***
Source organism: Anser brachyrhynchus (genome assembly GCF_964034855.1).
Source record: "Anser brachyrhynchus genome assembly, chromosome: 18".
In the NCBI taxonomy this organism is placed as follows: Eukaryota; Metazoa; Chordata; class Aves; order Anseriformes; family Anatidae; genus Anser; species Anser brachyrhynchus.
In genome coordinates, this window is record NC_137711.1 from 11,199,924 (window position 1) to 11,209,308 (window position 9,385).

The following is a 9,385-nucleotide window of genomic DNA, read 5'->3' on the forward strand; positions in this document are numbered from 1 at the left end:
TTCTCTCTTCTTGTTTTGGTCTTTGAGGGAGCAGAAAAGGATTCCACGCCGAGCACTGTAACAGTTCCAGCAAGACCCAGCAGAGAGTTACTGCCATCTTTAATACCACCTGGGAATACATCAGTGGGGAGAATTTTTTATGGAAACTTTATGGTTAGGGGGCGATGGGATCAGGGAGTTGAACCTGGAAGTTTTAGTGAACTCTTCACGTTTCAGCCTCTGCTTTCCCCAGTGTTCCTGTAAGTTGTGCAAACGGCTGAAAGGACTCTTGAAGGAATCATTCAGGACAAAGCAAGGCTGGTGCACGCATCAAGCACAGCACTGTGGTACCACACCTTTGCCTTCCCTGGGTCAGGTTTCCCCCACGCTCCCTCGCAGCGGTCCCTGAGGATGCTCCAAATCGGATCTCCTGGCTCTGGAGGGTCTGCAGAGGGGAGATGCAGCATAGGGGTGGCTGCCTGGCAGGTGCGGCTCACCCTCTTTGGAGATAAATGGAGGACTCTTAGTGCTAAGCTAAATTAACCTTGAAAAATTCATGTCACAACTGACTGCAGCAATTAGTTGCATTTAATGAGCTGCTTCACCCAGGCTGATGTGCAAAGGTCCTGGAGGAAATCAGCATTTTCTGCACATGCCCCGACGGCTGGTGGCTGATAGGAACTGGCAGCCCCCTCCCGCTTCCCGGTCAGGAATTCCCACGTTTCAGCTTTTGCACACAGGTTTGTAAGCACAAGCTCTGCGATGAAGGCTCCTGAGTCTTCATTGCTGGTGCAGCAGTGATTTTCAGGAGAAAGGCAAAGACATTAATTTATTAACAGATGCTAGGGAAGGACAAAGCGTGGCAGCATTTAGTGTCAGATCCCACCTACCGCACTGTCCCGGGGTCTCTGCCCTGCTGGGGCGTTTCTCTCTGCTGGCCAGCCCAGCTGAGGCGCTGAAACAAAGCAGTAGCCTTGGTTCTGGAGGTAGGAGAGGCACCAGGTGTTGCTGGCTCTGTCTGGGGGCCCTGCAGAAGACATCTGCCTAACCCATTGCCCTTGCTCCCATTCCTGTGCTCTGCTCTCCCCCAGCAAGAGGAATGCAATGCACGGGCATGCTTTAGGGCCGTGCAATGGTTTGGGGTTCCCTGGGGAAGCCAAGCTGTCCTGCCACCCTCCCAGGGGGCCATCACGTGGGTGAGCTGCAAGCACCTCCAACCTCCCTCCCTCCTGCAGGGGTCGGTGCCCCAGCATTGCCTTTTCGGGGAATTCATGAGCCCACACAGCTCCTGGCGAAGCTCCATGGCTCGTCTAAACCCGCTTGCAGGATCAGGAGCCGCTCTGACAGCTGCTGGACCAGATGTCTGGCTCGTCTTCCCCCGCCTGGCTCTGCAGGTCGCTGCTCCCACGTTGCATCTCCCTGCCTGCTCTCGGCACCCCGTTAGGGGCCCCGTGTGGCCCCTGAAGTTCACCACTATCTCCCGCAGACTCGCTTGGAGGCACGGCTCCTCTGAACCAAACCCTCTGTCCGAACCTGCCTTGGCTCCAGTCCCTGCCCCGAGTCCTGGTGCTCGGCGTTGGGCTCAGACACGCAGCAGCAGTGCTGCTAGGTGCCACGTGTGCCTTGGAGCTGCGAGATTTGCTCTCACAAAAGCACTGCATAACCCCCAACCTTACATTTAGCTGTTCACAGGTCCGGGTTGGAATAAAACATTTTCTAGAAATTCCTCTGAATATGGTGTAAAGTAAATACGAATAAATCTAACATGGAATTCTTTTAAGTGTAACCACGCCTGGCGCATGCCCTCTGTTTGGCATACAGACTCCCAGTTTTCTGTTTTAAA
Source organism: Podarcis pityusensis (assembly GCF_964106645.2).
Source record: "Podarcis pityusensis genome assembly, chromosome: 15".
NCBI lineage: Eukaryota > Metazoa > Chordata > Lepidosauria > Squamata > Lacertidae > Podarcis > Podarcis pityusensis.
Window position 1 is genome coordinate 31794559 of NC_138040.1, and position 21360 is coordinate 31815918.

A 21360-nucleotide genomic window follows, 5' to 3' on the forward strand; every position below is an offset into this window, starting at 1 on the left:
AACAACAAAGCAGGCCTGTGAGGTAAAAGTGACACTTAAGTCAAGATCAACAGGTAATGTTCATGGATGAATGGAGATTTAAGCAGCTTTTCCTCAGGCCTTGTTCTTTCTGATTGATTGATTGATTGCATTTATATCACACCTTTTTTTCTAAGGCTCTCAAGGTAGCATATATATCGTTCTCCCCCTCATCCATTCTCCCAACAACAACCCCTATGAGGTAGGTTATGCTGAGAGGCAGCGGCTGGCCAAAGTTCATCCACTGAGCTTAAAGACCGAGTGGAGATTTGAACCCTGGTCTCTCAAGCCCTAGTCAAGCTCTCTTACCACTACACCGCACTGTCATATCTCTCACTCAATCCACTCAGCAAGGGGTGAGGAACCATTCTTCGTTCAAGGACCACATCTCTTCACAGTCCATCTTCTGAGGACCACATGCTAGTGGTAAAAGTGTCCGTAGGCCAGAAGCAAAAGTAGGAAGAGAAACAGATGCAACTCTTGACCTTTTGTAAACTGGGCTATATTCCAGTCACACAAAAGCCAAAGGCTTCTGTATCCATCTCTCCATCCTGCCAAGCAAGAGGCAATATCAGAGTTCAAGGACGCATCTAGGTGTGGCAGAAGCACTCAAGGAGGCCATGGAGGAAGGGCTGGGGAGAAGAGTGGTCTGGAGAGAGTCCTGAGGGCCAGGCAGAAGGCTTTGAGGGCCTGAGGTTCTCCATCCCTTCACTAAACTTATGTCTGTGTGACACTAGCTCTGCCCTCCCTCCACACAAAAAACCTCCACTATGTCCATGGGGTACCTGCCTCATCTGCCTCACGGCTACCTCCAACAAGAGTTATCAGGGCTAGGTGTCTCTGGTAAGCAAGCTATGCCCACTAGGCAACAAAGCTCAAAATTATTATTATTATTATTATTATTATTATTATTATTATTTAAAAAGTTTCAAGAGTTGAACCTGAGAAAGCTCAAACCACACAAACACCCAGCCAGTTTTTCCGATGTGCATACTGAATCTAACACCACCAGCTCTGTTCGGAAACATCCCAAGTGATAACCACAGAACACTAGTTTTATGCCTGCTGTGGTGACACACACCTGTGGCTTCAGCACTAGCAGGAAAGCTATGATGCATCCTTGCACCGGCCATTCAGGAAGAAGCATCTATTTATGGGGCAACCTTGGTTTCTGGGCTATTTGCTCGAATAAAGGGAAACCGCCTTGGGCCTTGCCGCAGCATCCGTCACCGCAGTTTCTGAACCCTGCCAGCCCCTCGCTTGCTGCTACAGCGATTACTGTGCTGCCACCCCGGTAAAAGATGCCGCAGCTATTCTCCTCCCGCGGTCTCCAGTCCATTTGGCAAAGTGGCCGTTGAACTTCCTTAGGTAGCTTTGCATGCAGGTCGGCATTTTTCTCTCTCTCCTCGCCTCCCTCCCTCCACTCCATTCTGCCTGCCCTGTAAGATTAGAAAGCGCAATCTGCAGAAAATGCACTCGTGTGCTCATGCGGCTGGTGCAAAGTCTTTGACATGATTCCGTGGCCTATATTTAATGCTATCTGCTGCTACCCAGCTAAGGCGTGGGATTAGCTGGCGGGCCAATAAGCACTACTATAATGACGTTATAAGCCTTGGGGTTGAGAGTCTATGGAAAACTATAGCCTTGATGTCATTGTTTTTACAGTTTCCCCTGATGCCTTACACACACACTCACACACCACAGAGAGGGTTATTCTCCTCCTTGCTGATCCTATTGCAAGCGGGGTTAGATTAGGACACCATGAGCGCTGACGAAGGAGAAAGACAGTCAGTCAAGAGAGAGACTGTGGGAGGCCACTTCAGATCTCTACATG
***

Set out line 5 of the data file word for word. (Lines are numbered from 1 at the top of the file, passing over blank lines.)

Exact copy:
The following is a 9,385-nucleotide window of genomic DNA, read 5'->3' on the forward strand; positions in this document are numbered from 1 at the left end: